The following dialogue between Noam Chomsky and Harvard Educational Review
Editors Pepi Leistyna and Stephen Sherblom occurred in the fall of 1994, at Chomsky's office at the Massachusetts Institute of Technology. In conceptualizing this Special Issue, the Editorial Board thought it imperative to frame the lives of youth within an interdisciplinary perspective that explores and lays bare the historical, sociopolitical, economic, ideological, and cultural conditions of U.S. society. Chomsky's prolific work accomplishes this in many important respects; however, his political critiques and insights have been almost entirely excluded from national efforts to understand community disintegration and address issues of youth violence. It is the Board's belief that by bringing Chomsky's critical perspectives, concerns, and outlooks to the center of educational debates we can better understand the complex roots and history of violence in this country, and thus better inform educators of the current social contexts in which children live.
The dialogue begins by confronting the dominant ideologies that drive our history of systemic inequalities, oppression, and sanctioned violence that have resulted in this country's current culture of violence. Moving from a discussion of how the poor and middle-class in the United States subsidize the rich, to how the media and public institutions such as schools function to manufacture public consent for, and complicity with, such unequal distribution of power and wealth, Chomsky concludes with a discussion of the possibilities for progressive social change. Throughout, the dialogue vividly illustrates how we as a society often work against the values that we publicly profess, such as the growth and health of children, the social and economic well-being of all people, and the basic tenets of democracy.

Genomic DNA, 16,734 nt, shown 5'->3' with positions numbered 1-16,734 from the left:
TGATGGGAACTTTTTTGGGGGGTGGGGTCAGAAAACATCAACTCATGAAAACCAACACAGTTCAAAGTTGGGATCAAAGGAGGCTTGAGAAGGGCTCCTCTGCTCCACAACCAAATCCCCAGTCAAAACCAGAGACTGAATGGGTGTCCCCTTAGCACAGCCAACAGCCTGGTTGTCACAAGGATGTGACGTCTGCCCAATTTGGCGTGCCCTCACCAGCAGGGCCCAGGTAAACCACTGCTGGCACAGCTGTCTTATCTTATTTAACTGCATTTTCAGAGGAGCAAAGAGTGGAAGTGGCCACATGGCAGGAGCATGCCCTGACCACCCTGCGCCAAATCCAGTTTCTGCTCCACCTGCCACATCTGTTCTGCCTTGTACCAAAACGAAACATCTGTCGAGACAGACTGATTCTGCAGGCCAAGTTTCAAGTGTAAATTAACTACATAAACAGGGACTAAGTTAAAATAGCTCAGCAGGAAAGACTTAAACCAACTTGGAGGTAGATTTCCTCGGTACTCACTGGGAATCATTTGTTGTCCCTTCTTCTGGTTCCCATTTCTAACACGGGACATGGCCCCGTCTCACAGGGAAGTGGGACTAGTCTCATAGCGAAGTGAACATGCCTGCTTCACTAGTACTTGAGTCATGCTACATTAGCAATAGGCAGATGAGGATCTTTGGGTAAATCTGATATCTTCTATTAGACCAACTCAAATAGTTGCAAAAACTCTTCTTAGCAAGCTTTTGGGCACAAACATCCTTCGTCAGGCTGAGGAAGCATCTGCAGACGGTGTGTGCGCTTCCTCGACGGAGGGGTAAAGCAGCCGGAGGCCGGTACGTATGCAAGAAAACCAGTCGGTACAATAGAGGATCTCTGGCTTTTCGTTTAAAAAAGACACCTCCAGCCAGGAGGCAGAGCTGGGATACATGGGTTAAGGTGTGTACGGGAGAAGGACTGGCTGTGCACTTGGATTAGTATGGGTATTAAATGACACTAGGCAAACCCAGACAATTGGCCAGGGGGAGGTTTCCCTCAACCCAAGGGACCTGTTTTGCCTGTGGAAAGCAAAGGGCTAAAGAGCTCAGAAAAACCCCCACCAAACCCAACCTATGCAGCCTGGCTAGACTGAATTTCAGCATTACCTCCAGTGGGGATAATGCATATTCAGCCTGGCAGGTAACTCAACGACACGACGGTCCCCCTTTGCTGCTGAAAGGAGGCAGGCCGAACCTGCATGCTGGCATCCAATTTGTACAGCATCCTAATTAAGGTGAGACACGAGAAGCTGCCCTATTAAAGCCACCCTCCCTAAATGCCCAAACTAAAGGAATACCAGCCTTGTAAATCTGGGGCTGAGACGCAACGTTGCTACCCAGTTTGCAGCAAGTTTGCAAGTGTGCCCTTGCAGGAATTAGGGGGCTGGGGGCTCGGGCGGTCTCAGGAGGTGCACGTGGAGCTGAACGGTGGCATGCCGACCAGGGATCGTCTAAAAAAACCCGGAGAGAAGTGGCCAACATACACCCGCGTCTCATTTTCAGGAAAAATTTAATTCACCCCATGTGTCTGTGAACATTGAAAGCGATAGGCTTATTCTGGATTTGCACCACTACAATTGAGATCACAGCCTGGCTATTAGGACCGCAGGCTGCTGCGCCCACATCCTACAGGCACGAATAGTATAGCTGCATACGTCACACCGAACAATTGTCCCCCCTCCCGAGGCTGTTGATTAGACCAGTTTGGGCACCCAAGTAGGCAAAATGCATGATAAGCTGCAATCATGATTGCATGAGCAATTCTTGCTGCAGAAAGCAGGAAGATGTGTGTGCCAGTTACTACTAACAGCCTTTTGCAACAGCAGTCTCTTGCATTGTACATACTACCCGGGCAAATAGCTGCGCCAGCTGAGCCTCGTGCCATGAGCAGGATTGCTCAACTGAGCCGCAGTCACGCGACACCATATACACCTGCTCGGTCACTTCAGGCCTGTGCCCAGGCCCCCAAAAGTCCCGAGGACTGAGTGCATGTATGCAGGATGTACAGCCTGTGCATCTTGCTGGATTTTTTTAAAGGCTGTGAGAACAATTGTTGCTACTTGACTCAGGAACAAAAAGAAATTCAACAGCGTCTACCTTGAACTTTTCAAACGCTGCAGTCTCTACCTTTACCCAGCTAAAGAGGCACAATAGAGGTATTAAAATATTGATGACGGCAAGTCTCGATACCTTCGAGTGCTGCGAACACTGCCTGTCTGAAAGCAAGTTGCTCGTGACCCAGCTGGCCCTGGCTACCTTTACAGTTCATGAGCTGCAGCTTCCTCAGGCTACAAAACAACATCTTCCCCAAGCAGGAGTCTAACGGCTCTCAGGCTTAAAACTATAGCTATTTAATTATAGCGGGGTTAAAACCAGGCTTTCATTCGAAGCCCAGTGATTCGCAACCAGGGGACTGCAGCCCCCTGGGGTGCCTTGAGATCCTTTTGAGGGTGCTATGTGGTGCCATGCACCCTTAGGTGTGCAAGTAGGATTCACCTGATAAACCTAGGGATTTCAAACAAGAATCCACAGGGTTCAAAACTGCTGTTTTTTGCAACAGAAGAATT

As participants in this dialogue, Editors Sherblom and Leistyna acknowledge their understanding of violence as endemic to unequal and exclusionary economic and social structures. This understanding and their commitment to social transformation shaped both the flavor of the questions and the evolution of the discussion, and may not reflect the opinion of the full Board of the Harvard Educational Review.
The Board sincerely hopes that the following will contribute significantly to meaningful public dialogue, support the development and implementation of social policy that will reduce violence in the lives of youth, and work toward realizing a vision of a society without violence.
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